golf shouldn’t stir such drama in my soul, but it does

July 23, 2012 — In light of actual tragedies in the news spotlight at the moment — the Colorado shooting and the Penn State scandal — it’s unseemly to refer to Adam Scott’s debacle at The Open Championship with a similar description.

That didn’t stop me from referring to it as an absolute tragedy when a friend called me only moments after Adam Scott missed his par putt on the 18th hole at Lytham & St Annes, giving Ernie Els the major title. She didn’t say anything. I don’t know if she didn’t understand or didn’t care. A few minutes removed from the sports wreckage, I realized tragedy might have been dramatic and ill-timed.

Still.

At 11:30 Texas time on Sunday morning, Adam Scott had a four stroke lead with five holes left to play. By 12:25, he had fallen to his knees in disappointment on Lytham & St Annes eighteenth green. Scott made four straight bogeys to finish the final round. Ernie Els won by a shot.

I didn’t watch any of the post-tournament interviews. I didn’t call my dad to discus the day’s play as I almost always do. I didn’t even want to think about it.

No man should have to endure that kind of heartbreak. This is the place in this blog where I compare the events from Sunday to something that happens in real life. But I can’t. I can’t bring myself to write something so gruesome.

Instead, I’ll wonder aloud if this is an Australian thing. Greg Norman famously lost, well, lots of chances at majors. But the one that stands out the most is the 1996 Masters when Norman went from three strokes in front to two behind in the span of four holes. But it came in the middle of the final round. Nick Faldo, playing in the same group as Norman, claimed the green jacket.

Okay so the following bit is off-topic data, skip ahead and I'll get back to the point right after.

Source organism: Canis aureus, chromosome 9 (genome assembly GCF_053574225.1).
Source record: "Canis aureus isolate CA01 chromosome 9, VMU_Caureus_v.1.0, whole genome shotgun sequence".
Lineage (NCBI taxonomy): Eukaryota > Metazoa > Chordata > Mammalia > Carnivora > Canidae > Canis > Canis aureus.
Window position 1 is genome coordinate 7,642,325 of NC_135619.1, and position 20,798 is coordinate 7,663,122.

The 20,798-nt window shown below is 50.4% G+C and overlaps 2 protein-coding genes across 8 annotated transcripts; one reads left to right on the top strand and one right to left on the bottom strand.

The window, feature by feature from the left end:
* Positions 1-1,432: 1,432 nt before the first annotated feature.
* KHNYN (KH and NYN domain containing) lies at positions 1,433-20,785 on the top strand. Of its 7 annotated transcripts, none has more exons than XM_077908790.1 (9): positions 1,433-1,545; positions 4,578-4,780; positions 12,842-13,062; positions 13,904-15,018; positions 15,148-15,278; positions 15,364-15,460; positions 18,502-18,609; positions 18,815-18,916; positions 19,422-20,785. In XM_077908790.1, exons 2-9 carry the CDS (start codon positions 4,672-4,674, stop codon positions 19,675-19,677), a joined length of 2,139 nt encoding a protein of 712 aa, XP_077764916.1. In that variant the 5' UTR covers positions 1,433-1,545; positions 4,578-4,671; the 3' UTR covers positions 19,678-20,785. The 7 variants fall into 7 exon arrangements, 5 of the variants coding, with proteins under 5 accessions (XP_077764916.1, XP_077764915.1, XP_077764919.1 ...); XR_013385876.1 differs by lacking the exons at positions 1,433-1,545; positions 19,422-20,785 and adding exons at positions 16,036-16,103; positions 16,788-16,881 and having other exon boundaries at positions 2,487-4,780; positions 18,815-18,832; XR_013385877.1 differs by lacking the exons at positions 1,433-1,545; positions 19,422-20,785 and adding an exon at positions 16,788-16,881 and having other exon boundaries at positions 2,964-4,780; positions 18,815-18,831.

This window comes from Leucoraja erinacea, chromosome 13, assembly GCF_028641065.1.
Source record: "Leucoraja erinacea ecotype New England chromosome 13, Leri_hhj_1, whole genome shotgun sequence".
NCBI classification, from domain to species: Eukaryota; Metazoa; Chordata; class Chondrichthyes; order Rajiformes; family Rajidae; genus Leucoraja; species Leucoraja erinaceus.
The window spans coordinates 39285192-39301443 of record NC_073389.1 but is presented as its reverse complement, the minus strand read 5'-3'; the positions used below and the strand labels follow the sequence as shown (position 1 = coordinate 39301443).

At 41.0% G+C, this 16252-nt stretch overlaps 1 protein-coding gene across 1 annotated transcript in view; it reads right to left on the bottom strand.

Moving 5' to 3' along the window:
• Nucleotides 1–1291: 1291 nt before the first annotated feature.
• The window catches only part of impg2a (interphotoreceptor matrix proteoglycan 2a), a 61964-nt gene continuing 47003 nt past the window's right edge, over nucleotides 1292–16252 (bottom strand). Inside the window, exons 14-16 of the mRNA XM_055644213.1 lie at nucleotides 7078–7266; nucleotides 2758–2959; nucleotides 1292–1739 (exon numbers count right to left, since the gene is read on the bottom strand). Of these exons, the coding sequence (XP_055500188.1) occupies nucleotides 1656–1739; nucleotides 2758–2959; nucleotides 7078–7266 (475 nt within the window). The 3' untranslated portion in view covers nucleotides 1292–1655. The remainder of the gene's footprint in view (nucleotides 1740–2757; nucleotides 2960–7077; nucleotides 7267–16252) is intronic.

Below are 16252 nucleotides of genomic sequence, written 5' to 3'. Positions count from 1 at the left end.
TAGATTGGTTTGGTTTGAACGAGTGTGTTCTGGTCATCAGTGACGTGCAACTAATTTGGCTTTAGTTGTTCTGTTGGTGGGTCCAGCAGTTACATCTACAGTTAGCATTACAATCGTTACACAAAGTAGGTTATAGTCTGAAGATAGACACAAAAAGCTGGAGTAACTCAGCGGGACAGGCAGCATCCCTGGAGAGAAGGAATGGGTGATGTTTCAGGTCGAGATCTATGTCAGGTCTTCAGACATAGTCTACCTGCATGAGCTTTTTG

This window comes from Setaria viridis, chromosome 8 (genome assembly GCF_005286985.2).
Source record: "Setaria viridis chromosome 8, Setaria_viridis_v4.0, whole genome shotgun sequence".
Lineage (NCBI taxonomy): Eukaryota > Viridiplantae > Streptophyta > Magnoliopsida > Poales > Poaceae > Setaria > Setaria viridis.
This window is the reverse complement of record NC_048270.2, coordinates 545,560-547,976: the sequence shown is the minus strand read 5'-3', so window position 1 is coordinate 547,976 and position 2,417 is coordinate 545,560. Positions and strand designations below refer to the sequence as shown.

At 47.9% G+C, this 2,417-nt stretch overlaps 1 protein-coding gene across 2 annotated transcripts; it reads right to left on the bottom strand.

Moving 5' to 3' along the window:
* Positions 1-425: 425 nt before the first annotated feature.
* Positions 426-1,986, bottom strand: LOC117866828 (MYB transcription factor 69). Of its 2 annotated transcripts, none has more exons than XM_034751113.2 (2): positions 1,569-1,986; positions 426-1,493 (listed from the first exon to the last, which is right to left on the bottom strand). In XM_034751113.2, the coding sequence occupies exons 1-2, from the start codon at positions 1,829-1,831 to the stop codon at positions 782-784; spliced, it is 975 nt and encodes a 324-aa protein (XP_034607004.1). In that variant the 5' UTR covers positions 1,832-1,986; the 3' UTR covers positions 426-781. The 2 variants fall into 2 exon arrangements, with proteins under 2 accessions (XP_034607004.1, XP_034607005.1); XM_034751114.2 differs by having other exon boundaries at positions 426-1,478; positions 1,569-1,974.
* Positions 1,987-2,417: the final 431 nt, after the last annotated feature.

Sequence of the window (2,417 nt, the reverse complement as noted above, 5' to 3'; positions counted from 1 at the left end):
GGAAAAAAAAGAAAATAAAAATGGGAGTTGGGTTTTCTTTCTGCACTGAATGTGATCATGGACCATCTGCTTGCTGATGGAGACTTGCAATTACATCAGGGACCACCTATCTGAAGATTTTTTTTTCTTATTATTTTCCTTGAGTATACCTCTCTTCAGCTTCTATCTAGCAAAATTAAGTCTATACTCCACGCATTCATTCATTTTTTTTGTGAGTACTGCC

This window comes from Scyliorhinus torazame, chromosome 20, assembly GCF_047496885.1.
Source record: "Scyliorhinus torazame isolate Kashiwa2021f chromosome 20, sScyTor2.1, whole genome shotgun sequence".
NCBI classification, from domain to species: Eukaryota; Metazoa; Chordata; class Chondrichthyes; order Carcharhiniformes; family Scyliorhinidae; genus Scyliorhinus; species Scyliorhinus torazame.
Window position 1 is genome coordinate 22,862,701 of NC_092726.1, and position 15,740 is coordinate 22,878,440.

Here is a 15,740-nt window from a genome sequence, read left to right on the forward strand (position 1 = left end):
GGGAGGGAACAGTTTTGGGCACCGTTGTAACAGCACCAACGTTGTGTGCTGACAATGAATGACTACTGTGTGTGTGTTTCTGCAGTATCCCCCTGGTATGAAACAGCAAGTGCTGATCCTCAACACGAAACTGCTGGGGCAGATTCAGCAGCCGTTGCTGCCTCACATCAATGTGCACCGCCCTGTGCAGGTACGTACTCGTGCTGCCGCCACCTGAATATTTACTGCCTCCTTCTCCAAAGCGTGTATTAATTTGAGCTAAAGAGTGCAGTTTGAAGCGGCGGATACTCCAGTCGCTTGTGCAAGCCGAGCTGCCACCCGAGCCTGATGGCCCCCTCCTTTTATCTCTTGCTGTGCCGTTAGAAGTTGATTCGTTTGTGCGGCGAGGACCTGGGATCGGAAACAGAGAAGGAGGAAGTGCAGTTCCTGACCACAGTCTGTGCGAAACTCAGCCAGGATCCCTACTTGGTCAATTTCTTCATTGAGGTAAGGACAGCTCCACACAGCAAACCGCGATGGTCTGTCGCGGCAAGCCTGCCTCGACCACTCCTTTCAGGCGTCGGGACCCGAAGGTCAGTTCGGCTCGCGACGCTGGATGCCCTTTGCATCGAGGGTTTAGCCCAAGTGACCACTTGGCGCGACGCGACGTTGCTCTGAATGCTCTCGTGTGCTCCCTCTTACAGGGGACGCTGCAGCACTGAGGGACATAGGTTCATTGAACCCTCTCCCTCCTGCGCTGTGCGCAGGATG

I’ll defer to examiner.com columnist Paula Duffy here.

“For sheer drama, Norman’s errant water shots playing with the man who beat him tops my list,” Duffy wrote earlier today. “Adam Scott’s drip, drip, drip of bogeys ending on the eighteenth was the most painful to watch.”

Exactly. Drip. Drip. Drip. Like Chinese water torture. Oops, that’s probably not appropriate either.

Advertisements

Leave a Reply

Fill in your details below or click an icon to log in:

WordPress.com Logo

You are commenting using your WordPress.com account. Log Out /  Change )

Google+ photo

You are commenting using your Google+ account. Log Out /  Change )

Twitter picture

You are commenting using your Twitter account. Log Out /  Change )

Facebook photo

You are commenting using your Facebook account. Log Out /  Change )

Connecting to %s